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Tuesday, February 12, 2008

Releasing the inner Jack Bauer 

It has become apparent that police aren't using Tasers instead of guns; they're using Tasers instead of yelling at people.
Naomi Klein writes about Toronto police buying 3,000 Tasers:
Few would argue with an officer's right to use an electroshock weapon when lives are in danger and the only alternative is a gun. Many Toronto police officers, particularly those on the Emergency Task Force, clearly use them with restraint.
Yet there is also plenty of evidence that some officers get hooked on shock. In Edmonton, in 2001, reports of taserings averaged less than once a week. Three years later, they were coming in daily. In another part of the country, a mother in Dartmouth, Nova Scotia called police when she and her 17-year-old daughter were having an argument. Three officers showed up and tasered the teen in her own bed. In a recent court ruling, the judge called these actions 'very disturbing and disconcerting.'
Control is the name of the game. Not officer safety.
But there's something deeper going on here, too. Something darker. By causing pain without physical contact, Tasers provide an unique way for the weak to control the strong and for the strong to bully the weak. By causing pain without wounds, the Taser appear defensive when they are actually aggressive. And for the first time, the Taser offers the average person the opportunity to release their inner Jack Bauer without apparent personal risk. They're coming soon to a neighbourhood near you:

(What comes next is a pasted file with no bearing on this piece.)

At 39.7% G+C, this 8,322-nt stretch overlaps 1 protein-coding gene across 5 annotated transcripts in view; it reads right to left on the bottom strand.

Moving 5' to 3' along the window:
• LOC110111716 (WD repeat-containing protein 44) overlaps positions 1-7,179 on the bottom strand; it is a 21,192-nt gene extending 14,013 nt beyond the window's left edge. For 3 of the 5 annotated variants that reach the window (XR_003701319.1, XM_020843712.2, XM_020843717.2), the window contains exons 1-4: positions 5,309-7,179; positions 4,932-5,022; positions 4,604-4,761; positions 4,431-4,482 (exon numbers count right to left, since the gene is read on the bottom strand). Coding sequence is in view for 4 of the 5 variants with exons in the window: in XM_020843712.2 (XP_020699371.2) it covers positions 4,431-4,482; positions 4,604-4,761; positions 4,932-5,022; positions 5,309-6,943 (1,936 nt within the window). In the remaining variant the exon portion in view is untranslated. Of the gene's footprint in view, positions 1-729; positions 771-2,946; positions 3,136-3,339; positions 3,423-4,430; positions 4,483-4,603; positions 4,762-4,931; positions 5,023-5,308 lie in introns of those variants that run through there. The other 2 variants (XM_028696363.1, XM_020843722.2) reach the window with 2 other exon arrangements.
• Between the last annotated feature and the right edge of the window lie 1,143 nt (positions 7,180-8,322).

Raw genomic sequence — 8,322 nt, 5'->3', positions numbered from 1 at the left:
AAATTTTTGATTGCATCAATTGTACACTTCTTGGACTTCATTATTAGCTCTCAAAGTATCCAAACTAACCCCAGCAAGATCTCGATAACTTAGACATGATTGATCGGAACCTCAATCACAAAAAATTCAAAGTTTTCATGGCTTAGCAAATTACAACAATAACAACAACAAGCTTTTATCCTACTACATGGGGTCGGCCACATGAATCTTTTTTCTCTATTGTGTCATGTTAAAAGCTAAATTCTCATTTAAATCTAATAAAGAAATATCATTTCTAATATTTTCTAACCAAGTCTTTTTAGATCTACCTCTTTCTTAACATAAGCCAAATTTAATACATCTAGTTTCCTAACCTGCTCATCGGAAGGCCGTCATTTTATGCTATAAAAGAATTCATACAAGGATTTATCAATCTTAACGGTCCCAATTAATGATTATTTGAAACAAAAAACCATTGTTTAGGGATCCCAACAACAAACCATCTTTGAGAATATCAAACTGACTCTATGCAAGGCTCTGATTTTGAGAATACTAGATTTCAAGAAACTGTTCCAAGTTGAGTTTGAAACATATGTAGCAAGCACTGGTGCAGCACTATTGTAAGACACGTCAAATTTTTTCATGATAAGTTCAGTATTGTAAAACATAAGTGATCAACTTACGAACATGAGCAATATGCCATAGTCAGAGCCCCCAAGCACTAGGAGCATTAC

It may well be possible to prevent shock-happy policing with tighter controls. Yet, despite repeated calls for stricter regulations for police, Taser International is racing to get its devices in the hands of civilians, marketing the product as not just safe but fun. In the United States the company has been aggressively pushing its line of C2 "personal protectors" — available in pink, leopard print, and in holsters with built-in MP3 players. (The weapon is nicknamed the "iTaser.") Tupperware-style taser parties are springing up in the suburbs of Arizona.
Taser International is a company whose executives present themselves as serious experts in public safety. Yet it has launched this foray into fashion at the very moment when the safety of its devices is being questioned on multiple fronts. Valentine's Day is coming and Taser's website is busily hawking the C2 in flaming red. "Love her? Protect her," goes the slogan.
This is what corporations do: whatever they can get away with to sell more product.
And next we'll hear about teenagers dying on the streets because they've been tased by their enemies . . . or by their friends.

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